• Extremely Large Swarm Array of Picosats for Microwave/RF Earth Sensing, Radiometry, and Mapping (PI: Ivan Bekey, Bekey Designs Inc., Annandale, Va.)

  • Redesigning Living Organisms to Survive on Mars (PI: Dr. Wendy F. Boss, North Carolina State University, Raleigh, N.C.)

  • Analysis of a Lunar Base Electrostatic Radiation Shield Concept (PI: Dr. Charles R. Buhler, ASRC Aerospace Corporation, Kennedy Space Center, Fla.)

  • New Worlds Imager (PI: Dr. Webster Cash, University of Colorado, Boulder, Colo.)

  • Efficient Direct Conversion of Sunlight to Coherent Light at High Average Power in Space (PI: Dr. Richard Fork, University of Alabama, Huntsville, Ala.)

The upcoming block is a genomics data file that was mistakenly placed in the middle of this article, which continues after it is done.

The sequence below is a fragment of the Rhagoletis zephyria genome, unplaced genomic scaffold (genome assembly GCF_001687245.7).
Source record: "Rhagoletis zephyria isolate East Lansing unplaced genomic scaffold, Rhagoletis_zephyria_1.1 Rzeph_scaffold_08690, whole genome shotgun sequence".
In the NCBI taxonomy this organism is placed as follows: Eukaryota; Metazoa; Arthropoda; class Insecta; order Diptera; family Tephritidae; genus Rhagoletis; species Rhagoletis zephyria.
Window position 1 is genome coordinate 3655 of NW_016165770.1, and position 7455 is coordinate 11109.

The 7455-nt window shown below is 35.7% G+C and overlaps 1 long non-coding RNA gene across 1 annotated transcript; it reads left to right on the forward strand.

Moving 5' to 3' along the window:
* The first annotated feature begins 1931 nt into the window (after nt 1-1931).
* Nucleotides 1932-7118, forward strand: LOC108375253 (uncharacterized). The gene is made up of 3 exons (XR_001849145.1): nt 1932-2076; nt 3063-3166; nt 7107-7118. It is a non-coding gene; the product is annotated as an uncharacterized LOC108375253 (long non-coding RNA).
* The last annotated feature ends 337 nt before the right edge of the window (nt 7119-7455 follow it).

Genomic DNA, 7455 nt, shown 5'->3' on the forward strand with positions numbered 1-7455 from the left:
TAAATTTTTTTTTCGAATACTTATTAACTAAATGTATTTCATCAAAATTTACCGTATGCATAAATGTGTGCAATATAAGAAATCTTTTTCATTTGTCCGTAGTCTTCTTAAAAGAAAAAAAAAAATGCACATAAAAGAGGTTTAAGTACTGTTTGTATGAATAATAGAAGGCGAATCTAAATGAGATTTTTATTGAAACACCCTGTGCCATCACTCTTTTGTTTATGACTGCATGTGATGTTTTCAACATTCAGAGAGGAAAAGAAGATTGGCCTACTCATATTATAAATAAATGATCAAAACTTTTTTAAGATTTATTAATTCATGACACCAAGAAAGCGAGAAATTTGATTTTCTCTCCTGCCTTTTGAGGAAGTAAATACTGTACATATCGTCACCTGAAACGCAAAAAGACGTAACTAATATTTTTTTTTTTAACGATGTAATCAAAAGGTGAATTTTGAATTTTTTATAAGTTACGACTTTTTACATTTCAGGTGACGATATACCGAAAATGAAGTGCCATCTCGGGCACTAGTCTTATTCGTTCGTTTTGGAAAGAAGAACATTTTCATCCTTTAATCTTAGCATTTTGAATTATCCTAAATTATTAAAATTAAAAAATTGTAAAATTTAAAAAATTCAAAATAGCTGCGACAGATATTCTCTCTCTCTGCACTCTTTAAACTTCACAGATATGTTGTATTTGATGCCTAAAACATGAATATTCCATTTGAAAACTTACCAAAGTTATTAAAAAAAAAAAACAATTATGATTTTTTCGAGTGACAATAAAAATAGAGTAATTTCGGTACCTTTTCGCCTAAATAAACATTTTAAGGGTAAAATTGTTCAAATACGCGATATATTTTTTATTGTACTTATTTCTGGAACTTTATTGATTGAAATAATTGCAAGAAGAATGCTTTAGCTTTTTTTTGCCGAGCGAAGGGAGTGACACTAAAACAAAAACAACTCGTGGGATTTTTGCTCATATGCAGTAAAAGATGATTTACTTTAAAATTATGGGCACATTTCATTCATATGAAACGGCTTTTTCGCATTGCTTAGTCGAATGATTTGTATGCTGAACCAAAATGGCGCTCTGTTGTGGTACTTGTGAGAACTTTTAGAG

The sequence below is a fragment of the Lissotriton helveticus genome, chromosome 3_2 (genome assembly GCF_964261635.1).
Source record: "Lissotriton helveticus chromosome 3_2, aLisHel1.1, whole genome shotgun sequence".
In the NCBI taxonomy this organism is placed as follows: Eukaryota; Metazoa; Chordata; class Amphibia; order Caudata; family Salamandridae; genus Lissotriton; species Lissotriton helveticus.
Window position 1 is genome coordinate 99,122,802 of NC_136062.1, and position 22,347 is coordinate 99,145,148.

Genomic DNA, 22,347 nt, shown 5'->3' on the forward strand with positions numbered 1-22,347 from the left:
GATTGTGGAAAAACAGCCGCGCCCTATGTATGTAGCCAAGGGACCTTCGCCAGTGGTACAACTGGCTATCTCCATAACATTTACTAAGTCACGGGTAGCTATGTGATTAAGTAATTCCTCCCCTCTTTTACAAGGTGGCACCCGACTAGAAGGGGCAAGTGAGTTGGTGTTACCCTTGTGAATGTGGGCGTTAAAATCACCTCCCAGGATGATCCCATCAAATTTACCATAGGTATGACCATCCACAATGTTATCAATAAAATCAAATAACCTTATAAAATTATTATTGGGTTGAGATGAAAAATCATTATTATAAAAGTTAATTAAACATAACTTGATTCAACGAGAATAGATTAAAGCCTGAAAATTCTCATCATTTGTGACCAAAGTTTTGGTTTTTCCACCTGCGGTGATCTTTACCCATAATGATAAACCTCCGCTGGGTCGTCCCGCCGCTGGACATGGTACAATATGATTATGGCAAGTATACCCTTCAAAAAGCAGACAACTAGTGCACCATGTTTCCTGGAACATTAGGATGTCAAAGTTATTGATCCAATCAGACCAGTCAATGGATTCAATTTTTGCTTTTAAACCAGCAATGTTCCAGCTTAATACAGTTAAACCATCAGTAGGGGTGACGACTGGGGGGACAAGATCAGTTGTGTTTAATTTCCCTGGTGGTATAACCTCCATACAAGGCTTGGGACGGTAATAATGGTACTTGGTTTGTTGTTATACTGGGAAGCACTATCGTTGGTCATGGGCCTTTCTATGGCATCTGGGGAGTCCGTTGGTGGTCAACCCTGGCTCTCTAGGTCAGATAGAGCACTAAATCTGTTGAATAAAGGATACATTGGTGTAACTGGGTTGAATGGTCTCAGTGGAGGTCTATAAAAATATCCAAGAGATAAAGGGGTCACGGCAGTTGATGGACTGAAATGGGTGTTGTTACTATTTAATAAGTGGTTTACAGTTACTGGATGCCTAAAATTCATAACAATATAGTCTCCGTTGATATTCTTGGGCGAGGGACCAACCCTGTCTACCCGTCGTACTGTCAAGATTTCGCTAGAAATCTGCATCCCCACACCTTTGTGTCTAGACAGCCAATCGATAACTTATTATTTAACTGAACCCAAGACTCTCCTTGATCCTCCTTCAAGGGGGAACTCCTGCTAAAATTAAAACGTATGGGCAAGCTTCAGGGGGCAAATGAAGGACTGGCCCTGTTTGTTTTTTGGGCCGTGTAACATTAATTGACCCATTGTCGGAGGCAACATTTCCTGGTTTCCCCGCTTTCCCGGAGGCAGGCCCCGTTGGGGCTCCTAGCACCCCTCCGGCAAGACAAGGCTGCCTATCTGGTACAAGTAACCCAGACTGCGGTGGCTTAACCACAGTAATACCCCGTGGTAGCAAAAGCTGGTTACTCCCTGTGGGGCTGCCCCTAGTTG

• Use of Superconducting Magnet Technology for Astronaut Radiation Protection (PI: Dr. Jeffrey Hoffman, Massachusetts Institute of Technology, Boston)

  • Wide-Bandwidth Deep-Space Quantum Communications (PI: Ricky Morgan, Morgan Optics Corporation, San Diego)

  • Lunar Space Elevators for Cislunar Space Development (PI: Jerome Pearson, Star Technology and Research, Inc., Mount Pleasant, S.C.)

  • Large-Product General-Purpose Design and Manufacturing Using Nanoscale Modules (PI: Chris Phoenix, Center for Responsible Nanotechnology, Brooklyn, N.Y.)

  • Magnetized Beamed Plasma Propulsion (PI: Dr. Robert M. Winglee of the University of Washington, Seattle)

  • A Self-Sustaining, Boundary-Layer-Adapted System for Terrain Exploration and Environmental Sampling (PI: Dr. Craig A. Woolsey, Virginia Polytechnic Institute and State University, Blacksburg, Va.)